Corbyn, Jeremy

Overview

Jeremy Corbyn was first elected as the Labour MP for Islington North in 1983, being reelected in 2019 with a majority of 26,188. He served as Leader of the Labour Party between 2015 and 2019.

Having led Labour to their worst election performance since 1935 at the 2019 General Election, Corbyn stood down as Labour leader.

Corbyn had the Labour Party Commons Whip removed in 2020 following his response to the Equalities and Human Rights Commission’s report on anti-Semitism in the Labour party.

Jeremy Corbyn

Labour Party Leader

With Labour’s defeat at the 2015 General Election and Ed Miliband’s subsequent resignation, a leadership race was announced. Corbyn declared his candidacy and his campaign became a surprise hit. He took his left-wing, anti-war, anti-austerity, pro-nationalisation values to rallies across the United Kingdom.

Corbyn won the leadership with ease, securing 59.5 % of the party membership – three times that of any other candidate.

Many ‘soft-left’ Labour MPs expressed reservations with Corbyn and his views. Indeed, he only reached the 35 MP level required to become a leadership candidate because at least 14 MPs nominated him against their own first preference so to ensure a ‘broad debate’. Throughout his time as Labour Leader, Corbyn struggled to form a unified shadow Cabinet.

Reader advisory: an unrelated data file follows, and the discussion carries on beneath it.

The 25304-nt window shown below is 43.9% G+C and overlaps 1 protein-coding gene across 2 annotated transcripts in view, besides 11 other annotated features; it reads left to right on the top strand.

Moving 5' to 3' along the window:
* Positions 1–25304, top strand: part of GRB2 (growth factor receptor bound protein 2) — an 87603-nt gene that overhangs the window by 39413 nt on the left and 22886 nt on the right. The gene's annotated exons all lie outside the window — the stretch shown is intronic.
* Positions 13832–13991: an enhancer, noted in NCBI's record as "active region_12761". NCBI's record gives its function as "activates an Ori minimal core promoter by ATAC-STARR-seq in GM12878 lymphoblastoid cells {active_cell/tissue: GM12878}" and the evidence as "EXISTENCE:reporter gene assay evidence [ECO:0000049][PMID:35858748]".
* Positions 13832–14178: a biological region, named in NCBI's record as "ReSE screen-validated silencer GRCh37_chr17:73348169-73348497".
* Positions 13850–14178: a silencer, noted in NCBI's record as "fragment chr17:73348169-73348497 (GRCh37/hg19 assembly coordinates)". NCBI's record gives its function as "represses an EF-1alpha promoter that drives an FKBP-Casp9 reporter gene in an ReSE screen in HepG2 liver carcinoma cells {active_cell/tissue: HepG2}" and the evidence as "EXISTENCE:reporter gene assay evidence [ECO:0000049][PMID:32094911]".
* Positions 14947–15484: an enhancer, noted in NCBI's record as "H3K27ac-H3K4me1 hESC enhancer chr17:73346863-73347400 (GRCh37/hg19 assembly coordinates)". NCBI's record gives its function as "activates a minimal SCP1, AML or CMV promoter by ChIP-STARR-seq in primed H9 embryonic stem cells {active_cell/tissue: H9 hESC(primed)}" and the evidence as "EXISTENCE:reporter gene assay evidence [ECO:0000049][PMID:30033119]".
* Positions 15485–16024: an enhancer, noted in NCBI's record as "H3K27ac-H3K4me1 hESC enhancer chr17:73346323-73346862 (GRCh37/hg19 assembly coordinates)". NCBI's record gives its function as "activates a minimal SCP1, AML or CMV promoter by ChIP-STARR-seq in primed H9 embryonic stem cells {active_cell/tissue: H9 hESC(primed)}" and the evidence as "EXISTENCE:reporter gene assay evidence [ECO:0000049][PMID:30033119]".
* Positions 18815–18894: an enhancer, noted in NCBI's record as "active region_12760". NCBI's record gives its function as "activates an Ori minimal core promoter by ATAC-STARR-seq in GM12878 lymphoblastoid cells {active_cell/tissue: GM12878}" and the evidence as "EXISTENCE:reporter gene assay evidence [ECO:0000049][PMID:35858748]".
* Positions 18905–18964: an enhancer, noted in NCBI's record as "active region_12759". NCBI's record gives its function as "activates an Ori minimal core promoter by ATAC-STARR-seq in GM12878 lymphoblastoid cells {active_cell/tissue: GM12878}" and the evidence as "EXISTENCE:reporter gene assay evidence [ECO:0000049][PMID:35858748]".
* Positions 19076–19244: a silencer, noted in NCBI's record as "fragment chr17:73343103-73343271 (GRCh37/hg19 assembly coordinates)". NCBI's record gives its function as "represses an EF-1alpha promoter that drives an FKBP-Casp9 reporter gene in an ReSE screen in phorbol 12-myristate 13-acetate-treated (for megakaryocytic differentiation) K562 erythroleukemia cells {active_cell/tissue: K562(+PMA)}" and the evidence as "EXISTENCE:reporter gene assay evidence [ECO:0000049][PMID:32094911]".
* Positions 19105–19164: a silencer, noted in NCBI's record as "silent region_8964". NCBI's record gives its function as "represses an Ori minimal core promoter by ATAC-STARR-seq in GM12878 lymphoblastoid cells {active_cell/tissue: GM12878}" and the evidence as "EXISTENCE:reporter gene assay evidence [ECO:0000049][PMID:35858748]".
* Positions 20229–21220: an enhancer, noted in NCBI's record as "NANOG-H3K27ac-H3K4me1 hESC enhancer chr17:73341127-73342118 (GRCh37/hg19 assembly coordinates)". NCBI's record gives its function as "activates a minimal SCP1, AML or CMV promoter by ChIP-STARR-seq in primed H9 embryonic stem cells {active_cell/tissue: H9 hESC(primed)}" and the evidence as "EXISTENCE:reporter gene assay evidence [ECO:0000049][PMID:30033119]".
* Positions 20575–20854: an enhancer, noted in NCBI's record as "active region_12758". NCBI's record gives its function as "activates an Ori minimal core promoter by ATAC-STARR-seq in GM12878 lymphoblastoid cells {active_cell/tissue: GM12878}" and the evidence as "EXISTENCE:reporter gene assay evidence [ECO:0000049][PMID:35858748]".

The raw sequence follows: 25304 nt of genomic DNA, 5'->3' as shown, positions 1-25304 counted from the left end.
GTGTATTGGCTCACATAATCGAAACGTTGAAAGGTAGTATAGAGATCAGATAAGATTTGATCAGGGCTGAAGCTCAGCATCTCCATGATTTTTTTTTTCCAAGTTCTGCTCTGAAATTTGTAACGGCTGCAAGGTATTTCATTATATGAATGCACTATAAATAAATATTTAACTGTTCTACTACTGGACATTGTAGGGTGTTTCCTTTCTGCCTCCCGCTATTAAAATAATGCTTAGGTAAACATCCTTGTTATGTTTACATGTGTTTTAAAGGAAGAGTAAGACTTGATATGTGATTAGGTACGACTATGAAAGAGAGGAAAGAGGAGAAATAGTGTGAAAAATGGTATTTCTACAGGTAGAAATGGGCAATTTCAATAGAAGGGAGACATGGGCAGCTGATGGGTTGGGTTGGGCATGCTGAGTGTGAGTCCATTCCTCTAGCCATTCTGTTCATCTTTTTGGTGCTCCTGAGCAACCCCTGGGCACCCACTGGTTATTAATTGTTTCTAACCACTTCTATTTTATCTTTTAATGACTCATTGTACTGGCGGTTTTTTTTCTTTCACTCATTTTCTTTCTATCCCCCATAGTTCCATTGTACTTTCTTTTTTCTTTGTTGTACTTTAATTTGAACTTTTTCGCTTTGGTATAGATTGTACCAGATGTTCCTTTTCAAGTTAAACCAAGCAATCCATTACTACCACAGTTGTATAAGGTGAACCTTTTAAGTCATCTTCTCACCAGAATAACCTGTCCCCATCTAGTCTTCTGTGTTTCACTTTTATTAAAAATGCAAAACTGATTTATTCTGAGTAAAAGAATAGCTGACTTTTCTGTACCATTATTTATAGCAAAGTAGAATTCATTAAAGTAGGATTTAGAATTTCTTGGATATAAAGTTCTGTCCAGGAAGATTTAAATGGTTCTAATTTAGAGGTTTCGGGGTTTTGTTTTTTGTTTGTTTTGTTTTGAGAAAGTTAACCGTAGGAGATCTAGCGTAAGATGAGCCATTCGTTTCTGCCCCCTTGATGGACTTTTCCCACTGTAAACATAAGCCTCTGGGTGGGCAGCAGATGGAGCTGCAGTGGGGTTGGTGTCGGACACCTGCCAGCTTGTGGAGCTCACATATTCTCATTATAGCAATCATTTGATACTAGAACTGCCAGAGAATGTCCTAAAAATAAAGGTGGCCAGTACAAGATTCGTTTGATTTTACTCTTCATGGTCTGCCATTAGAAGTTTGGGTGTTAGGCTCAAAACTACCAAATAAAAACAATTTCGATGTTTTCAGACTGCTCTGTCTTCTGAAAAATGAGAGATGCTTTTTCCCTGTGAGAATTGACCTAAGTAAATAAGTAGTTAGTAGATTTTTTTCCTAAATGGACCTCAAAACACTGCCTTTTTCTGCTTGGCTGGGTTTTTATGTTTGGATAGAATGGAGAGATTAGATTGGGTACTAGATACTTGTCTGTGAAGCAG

In the aftermath of the 2016 EU referendum, shadow Foreign Secretary Hilary Benn was sacked after it was revealed that he had been organising a mass resignation from the shadow Cabinet.

By 27 June 2016, 23 of 31 Shadow Cabinet members had resigned in protest at Corbyn’s leadership. Mr Corbyn faced a leadership contest against challenger Owen Smith, but he won this comfortably with 61.8% of the vote.

With the endorsement of his party members, Corbyn went into Theresa May’s snap 2017 General Election with the hardest left-leaning manifesto seen in many decades, including free tuition for higher education, re-nationalisation programmes and tax increases. In Corbyn’s first General election, Labour avoided the humiliating defeat many pundits predicted. Indeed, in the hung parliament that resulted, Theresa May’s power was substantially reduced – and Corbyn and the Labour Party became more significant players in the Brexit negotiations that followed.

Corbyn’s internal Labour Party issues were not over here, however, and in February 2019 eight Labour MPs left the party in protest at his handling of Brexit and antisemitism. In May 2019, the Equality and Human Rights Commission launched a formal investigation into the party’s handling of antisemitism accusations.

After initially advocating a ‘soft Brexit’ with a customs Union with the EU, party policy switched in 2019 in favour of advocating for a second referendum. The 2019 Labour manifesto included a ‘second referendum’ proposal. But in the 2019 election, Corbyn struggled to inspire the enthusiasm of 2017 and he led the party to its worst General Election defeat since 1935. Corbyn then resigned as opposition leader.

What is Jeremy Corbyn doing now?